Babysitting ‘grandcats’ a ‘purr-fect’ time

Babysitting animals — i.e. “grandcats” — requires special instructions, just as if you were entrusted to watch little humans.

Give them this much dry food, and that much wet food, and not the same flavors for every feeding. Mix it up a bit.

Remember litter box detail. Very important. Keep it clean. Keep it real.

Provide water, toys and other essentials — ongoing petting and verbal expressions of feline fondness for optimum bonding experiences. Don’t forget those, for goodness sake.

And yes, a little advice on personalities and what to expect from this duo who are living the cat dream can be helpful, too.

Not to worry, for example, if Ellie is a little aloof. She’ll come around eventually, hopefully not waiting until an hour before her “mother” returns from vacation to decide you’re OK after all. She’ll like you eventually, you’re assured.

Bruce, meanwhile, he’ll take a shine to you early on and not just because you’re making dinner every day for him, so to speak, and giving him lots of attention.

You get emergency numbers and cautionary suggestions — no staying up too late. No watching too much TV. Easy on the treats. No friends over. Behave.

These are cats, right?

Even though I have a cat myself — “Herald the Cat,” who spends part of the day sleeping on the bath towel shelf in the downstairs bathroom and the rest of it stalking birds, squirrels and other unsuspecting wildlife — I was reminded anew how cats really have it made.

And that’s certainly the case with my “grandcats,” Ellie and Bruce, the latter having been rescued by my daughter when someone left this little black Manx cat as a kitten on my front porch.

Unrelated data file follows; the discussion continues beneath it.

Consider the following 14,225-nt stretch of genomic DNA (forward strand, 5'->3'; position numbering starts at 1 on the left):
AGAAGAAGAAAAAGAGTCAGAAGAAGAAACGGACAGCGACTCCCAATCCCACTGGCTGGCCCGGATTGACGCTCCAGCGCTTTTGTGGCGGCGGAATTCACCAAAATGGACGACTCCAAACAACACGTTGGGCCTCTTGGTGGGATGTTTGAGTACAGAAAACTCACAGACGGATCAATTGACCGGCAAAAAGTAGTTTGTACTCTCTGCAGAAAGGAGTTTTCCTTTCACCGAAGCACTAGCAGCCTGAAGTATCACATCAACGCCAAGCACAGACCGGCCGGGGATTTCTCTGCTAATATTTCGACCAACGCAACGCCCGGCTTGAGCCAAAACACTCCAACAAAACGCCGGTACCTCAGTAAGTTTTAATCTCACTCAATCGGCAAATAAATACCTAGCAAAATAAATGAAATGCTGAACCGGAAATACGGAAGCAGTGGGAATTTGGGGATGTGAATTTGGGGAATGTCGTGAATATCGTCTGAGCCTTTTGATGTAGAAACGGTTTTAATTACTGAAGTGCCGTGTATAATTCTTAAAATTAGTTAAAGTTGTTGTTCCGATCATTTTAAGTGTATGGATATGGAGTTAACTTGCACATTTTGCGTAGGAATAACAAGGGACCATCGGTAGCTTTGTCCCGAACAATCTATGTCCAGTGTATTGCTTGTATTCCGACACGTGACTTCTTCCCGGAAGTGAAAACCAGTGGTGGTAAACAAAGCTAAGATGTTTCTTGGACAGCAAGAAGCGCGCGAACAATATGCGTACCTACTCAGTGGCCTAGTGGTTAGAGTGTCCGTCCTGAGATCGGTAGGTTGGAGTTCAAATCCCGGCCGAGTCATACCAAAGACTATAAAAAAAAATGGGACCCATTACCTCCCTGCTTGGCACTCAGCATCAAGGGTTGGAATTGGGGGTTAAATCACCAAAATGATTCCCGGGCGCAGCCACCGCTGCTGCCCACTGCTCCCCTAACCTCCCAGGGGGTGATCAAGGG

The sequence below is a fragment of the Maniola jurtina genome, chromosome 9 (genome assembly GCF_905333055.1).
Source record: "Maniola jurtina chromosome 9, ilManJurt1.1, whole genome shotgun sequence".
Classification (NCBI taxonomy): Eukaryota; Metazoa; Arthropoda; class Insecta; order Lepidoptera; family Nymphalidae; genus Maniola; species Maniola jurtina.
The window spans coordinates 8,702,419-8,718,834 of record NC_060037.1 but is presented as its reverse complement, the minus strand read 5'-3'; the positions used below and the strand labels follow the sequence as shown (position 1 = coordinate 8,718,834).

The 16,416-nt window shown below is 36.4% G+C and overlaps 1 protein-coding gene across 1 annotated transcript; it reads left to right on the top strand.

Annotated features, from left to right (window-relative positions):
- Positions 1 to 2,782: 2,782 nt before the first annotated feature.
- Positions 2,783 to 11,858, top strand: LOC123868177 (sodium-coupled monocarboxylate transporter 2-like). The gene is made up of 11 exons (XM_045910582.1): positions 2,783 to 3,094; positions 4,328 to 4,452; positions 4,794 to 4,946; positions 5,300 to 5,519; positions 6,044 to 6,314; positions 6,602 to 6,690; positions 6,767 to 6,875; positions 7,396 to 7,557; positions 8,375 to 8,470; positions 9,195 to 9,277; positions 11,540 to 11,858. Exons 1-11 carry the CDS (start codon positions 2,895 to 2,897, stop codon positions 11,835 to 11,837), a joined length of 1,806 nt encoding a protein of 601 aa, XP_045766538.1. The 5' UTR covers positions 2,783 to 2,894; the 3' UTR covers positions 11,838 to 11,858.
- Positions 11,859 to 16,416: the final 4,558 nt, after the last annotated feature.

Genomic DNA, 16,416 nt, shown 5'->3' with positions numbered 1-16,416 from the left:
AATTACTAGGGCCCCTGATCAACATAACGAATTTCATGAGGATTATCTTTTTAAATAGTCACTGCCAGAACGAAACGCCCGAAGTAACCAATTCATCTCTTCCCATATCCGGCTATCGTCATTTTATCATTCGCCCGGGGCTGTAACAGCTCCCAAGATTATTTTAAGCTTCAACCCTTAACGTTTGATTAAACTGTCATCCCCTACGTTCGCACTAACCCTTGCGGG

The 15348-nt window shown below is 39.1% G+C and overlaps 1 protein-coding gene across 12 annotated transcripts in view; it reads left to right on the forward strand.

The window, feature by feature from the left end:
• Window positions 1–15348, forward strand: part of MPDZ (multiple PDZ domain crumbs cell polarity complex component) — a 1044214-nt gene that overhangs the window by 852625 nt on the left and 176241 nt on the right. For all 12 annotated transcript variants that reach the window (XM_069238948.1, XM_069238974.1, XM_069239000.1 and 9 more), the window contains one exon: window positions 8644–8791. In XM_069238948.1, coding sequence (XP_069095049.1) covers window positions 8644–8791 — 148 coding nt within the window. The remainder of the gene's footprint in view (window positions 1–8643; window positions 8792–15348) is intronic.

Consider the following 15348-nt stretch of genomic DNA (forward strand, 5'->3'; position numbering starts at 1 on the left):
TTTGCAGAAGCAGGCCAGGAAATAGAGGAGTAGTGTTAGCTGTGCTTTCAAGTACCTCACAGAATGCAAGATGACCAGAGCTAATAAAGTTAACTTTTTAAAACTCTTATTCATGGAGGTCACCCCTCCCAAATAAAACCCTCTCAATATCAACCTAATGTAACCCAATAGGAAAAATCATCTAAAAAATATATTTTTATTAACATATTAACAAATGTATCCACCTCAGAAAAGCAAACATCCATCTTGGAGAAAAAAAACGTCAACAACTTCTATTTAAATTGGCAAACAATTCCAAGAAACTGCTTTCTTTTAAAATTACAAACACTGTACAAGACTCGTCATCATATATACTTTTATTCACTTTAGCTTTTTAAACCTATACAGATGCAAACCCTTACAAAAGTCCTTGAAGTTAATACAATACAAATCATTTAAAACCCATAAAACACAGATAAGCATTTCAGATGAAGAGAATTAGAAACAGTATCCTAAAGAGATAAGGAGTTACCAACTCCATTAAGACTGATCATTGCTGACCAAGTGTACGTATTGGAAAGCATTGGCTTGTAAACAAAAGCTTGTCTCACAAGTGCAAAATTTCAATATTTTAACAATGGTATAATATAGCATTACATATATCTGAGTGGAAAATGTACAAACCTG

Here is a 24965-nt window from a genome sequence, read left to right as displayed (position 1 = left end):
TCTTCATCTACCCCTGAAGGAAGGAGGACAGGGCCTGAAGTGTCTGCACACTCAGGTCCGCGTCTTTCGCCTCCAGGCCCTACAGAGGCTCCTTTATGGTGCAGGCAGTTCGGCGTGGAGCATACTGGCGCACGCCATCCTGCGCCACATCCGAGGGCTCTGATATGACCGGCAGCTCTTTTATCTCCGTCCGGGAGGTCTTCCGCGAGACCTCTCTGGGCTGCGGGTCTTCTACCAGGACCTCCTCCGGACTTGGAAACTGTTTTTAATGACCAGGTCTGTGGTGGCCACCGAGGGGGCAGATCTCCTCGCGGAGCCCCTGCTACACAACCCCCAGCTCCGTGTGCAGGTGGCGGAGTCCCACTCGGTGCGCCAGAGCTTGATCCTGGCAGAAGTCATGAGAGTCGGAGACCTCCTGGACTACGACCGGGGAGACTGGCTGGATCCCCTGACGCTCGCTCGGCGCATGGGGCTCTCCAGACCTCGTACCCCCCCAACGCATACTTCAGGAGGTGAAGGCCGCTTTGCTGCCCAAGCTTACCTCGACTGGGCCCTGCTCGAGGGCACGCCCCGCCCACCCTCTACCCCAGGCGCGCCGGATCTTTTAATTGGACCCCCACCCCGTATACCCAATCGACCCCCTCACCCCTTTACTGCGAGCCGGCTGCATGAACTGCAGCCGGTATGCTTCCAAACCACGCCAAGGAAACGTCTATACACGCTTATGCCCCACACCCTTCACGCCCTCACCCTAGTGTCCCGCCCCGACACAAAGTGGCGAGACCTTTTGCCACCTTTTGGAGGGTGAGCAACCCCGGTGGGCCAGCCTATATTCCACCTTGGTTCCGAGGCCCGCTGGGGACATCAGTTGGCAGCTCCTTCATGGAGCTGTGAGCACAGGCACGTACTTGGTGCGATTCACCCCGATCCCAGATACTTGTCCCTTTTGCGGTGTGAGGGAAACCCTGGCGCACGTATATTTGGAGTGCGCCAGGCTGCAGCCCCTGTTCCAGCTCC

What I had thought was a rabbit in distress from the sound of things turned out to be this little puff of a kitty meowing, I discovered when I opened the front door and came human face to kitty face with this New Year’s Eve 2017 “visitor.”

My announcement that I couldn’t keep another cat and probably would take this little critter to the animal shelter prompted my cat-loving daughter to open her home to Bruce, who probably doesn’t realize how lucky he is. Or maybe he does.

Who knows what cats are thinking?

During this recent grandcat sitting experience, I admit I felt a little funny-foolish walking into my daughter’s home, looking around and announcing my presence sing-songy style with “Ellie!!!! Bruce!!! Grandma’s here!!!!”

Who says that to cats, right?

And was I really expecting them to come rushing into view, meowing in return, “Grandma!! Grandma!!”

Well, in a perfect human-cat world, yes.

Cat-sitting brought back some funny memories, specifically the time when Better Half, during our courtship, and his brother took care of my cat while I was away. Shirl the cat wasn’t what you’d call sociable.

She required special care instructions, too. Enter at your own risk. Just leave food out and leave her alone!

She was more like an attack cat, inclined to go for the ankles. Ouch!

Unlike babysitting “grandcats,” not all feline-sitting experiences are “purr-fect.”

(Kiaski, a resident of Richmond, is a staff columnist and community editor for the Herald-Star and The Weirton Daily Times. She can be contacted at jkiaski@heraldstaronline.com.)


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